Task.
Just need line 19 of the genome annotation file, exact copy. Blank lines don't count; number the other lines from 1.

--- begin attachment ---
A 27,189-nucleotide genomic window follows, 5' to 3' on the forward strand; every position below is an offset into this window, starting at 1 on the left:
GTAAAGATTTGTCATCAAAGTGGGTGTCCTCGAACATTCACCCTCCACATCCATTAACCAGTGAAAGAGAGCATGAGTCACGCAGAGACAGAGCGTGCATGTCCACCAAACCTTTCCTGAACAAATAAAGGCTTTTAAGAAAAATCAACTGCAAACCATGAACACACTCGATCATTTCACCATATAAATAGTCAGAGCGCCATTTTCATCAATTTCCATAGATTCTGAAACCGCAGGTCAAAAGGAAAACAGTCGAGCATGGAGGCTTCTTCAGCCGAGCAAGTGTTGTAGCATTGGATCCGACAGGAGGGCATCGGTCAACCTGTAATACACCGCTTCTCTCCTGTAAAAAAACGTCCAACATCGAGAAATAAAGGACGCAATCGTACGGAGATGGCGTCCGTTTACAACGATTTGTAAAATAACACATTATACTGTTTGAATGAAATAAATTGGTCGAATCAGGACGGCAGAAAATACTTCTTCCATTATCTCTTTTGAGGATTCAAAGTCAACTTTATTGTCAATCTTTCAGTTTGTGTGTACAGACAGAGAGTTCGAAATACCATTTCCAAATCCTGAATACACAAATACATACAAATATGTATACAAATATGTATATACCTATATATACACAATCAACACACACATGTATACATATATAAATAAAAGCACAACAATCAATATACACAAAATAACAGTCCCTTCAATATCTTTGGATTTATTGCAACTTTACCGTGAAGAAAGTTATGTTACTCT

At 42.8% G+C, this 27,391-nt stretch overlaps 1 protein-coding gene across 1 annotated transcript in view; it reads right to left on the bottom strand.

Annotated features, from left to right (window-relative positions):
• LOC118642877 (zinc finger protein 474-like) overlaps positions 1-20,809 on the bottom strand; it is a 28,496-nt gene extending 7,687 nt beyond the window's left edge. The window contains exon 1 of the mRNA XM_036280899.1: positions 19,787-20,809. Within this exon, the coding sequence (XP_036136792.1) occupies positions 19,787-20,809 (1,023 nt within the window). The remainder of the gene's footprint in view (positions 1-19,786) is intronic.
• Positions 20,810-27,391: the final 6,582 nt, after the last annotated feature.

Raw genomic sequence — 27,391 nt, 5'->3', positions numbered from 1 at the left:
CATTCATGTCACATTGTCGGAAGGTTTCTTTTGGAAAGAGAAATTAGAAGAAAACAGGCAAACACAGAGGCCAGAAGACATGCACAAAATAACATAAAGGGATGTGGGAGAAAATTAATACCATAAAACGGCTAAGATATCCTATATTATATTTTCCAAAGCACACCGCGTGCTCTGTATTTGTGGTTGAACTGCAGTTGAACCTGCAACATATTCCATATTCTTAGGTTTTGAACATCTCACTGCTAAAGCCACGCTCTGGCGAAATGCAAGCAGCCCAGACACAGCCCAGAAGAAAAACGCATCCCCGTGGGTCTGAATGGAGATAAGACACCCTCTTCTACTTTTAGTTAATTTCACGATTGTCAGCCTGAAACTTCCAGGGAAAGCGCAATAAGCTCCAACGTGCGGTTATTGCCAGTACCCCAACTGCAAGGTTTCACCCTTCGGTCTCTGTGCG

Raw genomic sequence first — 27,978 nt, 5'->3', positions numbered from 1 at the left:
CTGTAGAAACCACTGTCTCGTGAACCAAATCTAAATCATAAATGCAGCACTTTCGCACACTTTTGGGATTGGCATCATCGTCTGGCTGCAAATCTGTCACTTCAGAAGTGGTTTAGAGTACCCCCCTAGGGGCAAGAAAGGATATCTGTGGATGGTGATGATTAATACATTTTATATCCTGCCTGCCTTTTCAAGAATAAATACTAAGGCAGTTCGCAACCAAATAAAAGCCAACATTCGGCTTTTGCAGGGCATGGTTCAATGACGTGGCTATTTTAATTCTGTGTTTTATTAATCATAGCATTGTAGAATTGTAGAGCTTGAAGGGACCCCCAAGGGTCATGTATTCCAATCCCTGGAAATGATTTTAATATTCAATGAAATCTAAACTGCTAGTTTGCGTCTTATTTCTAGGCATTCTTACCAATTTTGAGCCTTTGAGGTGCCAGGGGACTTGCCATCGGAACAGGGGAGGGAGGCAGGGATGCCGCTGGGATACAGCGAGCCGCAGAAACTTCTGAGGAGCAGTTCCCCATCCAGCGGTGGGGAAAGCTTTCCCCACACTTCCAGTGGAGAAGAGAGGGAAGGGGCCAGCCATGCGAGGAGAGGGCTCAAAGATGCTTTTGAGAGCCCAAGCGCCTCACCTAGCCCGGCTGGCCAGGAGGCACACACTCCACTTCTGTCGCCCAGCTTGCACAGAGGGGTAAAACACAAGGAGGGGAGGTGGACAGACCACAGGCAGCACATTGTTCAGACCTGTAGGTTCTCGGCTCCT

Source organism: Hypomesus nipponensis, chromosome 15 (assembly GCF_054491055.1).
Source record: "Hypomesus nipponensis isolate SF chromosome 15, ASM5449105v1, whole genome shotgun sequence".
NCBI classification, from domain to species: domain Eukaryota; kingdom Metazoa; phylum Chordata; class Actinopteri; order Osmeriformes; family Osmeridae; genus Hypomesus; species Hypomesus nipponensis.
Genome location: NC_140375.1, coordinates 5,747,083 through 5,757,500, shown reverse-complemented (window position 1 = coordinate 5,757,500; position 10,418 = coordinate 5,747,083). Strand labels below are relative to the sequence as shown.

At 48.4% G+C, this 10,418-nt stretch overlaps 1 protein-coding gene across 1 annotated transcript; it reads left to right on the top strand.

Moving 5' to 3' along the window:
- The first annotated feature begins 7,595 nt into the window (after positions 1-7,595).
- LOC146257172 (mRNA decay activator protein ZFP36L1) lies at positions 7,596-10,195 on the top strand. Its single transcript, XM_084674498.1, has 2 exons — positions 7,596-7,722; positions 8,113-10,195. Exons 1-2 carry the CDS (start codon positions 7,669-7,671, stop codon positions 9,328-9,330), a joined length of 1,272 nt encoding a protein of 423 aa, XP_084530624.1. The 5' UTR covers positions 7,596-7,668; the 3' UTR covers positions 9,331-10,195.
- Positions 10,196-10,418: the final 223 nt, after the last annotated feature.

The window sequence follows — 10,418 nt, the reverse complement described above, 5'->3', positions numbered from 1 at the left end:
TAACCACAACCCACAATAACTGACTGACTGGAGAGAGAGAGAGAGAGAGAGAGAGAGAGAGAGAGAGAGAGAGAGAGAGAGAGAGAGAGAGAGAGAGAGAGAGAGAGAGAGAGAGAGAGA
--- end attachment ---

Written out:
- Positions 10,196-10,418: the final 223 nt, after the last annotated feature.